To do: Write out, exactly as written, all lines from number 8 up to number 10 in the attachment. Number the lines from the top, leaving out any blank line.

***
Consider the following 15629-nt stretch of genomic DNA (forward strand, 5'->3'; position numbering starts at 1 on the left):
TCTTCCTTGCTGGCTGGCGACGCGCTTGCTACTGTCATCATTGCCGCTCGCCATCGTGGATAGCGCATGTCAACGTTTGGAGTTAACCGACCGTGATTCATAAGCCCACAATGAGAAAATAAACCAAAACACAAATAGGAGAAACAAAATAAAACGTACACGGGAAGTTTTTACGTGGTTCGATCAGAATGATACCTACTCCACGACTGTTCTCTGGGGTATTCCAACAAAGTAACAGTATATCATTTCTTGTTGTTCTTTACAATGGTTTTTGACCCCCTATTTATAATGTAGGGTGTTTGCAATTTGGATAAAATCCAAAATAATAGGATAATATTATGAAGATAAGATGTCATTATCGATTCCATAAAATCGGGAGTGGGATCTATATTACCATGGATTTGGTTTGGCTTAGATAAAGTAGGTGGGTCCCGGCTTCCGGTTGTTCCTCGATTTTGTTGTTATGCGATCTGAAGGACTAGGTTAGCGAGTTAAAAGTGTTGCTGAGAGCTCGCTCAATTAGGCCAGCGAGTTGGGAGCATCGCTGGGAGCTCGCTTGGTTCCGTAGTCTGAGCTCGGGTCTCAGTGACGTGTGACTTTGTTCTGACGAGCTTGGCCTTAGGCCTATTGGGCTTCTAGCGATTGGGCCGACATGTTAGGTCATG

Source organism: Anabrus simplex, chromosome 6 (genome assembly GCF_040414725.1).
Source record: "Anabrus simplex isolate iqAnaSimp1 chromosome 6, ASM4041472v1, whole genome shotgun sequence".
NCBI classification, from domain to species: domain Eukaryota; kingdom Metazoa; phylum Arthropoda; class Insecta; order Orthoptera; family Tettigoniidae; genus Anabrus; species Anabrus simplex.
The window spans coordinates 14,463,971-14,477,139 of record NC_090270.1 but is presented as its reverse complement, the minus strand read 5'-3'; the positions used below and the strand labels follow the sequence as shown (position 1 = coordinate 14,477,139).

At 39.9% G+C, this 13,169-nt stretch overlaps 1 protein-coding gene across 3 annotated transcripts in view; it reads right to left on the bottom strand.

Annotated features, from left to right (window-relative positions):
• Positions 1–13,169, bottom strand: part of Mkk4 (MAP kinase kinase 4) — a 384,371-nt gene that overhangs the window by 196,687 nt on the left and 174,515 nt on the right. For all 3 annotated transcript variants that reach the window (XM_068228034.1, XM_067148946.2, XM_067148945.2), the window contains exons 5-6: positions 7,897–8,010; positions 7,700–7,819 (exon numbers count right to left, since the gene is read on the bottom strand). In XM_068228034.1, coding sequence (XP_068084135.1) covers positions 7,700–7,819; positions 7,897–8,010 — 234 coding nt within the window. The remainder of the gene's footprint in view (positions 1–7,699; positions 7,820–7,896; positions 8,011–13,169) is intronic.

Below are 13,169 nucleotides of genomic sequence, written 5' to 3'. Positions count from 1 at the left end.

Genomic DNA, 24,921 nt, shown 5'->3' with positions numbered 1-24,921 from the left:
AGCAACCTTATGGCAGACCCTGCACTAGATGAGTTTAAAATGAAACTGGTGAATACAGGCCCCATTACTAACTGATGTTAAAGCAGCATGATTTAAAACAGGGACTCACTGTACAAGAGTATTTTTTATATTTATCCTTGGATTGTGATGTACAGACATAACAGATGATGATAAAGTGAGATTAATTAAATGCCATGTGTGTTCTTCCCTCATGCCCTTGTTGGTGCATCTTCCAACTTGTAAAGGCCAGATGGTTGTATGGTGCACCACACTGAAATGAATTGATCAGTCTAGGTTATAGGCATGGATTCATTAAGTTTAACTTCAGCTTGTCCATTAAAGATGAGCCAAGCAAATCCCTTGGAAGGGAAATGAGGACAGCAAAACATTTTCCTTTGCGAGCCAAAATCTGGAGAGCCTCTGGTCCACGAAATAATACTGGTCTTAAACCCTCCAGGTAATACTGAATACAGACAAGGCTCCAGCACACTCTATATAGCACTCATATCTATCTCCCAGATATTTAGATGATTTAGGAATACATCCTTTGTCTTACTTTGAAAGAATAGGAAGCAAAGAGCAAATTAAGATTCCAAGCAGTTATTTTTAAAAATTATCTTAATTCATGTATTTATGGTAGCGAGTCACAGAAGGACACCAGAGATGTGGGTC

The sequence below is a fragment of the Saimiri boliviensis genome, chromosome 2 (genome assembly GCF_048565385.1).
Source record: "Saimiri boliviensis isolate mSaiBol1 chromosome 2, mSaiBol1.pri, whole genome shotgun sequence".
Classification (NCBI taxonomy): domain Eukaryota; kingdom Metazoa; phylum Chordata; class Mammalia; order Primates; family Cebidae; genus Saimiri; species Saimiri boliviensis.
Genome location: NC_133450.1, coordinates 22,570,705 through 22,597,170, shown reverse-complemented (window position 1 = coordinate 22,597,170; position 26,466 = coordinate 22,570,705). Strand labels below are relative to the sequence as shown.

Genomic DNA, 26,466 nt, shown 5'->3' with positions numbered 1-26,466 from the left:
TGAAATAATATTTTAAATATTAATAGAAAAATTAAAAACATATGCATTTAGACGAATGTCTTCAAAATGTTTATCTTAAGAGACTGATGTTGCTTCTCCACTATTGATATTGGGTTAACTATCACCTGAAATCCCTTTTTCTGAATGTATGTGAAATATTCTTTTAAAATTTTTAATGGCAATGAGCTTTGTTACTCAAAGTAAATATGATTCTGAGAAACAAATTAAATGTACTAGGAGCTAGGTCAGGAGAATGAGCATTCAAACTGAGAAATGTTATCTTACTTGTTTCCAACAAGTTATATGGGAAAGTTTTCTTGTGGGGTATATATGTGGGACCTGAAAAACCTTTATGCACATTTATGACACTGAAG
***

Annotated features, from left to right (window-relative positions):
• Positions 1–13,169, bottom strand: part of Mkk4 (MAP kinase kinase 4) — a 384,371-nt gene that overhangs the window by 196,687 nt on the left and 174,515 nt on the right. For all 3 annotated transcript variants that reach the window (XM_068228034.1, XM_067148946.2, XM_067148945.2), the window contains exons 5-6: positions 7,897–8,010; positions 7,700–7,819 (exon numbers count right to left, since the gene is read on the bottom strand). In XM_068228034.1, coding sequence (XP_068084135.1) covers positions 7,700–7,819; positions 7,897–8,010 — 234 coding nt within the window. The remainder of the gene's footprint in view (positions 1–7,699; positions 7,820–7,896; positions 8,011–13,169) is intronic.

Below are 13,169 nucleotides of genomic sequence, written 5' to 3'. Positions count from 1 at the left end.